Photo: Gerd Altmann, Pixabay
If the term “Internet of Things” (IoT) sounds complicated and confusing, or you’re not sure how it can apply to fleet management, you’re not alone. The good news is that it’s actually pretty easy to understand, and can be an incredibly useful tool when it comes to optimizing fleet performance.
What is IoT?
The Internet of Things generally describes anything that connects to the Internet. More specifically, it refers to the network of objects — or “things” — that are embedded with technology to connect and exchange data with other devices and systems over the Internet.
IoT is here now, with billions of connected devices just in the U.S alone. IoT is used to create smart cities, in smart homes, as wearable tech, and more, and has been well-adopted by industries such as agriculture, food service, and health care.
What Does IoT Mean for Fleets?
Fleets and the transportation industry have had their unfair share of supply chain and logistics challenges for years. But, with rapid digital transformation across all industries, wireless solutions are needed more than ever to operate in an increasingly connected world. It’s crucial that fleet operators embrace this new era of tech.
What exactly can IoT solutions do for you?
- Streamline last-mile delivery
- Save on maintenance costs
- Maximize vehicle performance and fuel efficiency
- Track driver behavior and create reports
- Comply with safety and environmental regulations
- Automate alerts and messages about the vehicle
With advanced technology — including IoT devices, AI, machine learning, and data analytics software — fleet managers now have incredible tools to aid in increasing vehicle uptime, as Work Truck recently reported. IoT can also offer a seamless overview of the location, status, and assets of vehicles throughout the supply chain.
There are numerous IoT solutions provers to help you incorporate these tools in your fleet to start reaping the benefits right away.
SmartSense by Digi is just one example, and has been providing real-time and location-based cold chain visibility for fleets across the U.S. since 2005 though wireless sensors, cellular gateways, and an on-demand dashboard to track assets, trips, and inventory in a centralized command center.
“IoT technology can provide crucial visibility to many of the components for fleet operators,” Kevin Riley, president of IoT solutions at Digi International, said. “IoT easily integrates with current tools and processes for fleets by automating many of the mundane tasks such as manual monitoring upon set-up. Remote monitoring is easily enabled on team tablets, phones or computers, allowing for quick, seamless transitions for the end-user.”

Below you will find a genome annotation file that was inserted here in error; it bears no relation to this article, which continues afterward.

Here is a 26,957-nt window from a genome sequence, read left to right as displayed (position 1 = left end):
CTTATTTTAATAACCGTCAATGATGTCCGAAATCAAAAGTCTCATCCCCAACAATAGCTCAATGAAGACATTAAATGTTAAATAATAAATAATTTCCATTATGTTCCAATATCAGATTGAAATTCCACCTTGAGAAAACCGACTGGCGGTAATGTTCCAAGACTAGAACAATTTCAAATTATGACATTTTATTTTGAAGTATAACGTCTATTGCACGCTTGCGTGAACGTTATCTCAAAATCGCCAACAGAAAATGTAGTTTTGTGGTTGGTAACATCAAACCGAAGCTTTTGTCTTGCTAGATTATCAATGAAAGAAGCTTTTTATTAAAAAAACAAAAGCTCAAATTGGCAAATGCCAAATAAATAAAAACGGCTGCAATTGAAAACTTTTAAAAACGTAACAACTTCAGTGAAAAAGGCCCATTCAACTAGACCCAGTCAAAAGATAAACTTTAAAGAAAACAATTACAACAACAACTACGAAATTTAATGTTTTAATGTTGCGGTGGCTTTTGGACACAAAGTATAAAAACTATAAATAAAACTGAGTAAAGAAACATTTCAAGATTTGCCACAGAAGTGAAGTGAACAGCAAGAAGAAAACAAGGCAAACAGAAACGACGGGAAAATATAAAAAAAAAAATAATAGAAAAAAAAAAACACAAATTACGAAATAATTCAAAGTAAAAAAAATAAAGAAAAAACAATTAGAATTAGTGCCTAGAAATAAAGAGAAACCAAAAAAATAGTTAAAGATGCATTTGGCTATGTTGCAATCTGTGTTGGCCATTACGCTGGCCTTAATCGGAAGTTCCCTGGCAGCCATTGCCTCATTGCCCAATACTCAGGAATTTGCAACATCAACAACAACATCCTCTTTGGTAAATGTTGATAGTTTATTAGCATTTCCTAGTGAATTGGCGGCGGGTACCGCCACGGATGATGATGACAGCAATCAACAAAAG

IoT sensor technology comes in handy to ensure safety and compliance with local, state, or federal guidelines. “By streamlining costly, error-prone, and labor-intensive manual operations with automated monitoring and reporting, fleets can monitor their assets 24/7,” Riley said.
During the pandemic, fleets were essential in delivering vaccines across the country, and temperature regulation was crucial. SmartSense by Digi worked to meet the CDC’s guidelines for handling COVID-19 vaccines and was utilized by local governments to support the entire vaccine cold chain – from manufacturers to end-point providers.
The Future of Connected Devices
It will be near impossible to ignore IoT technologies moving forward, but the possibilities are near endless. IoT and related technologies have already quickly evolved over the past few years as more and more industries realize the benefits and ROI of IoT solutions, Riley said.” We’ve seen a massive shift in attitudes toward these technologies, especially in legacy industries such as fleet transportation and logistics.”
Looking ahead, we’ll likely see even more precise monitoring as 5G networks can transport more data, quicker, Riley added. “This means the back-office of fleets will have more visibility into their most critical assets – namely their cargo, employees, and the vehicles themselves,” he said. “This has the potential to drive down costs and make transporting more profitable, safe, and accurate.”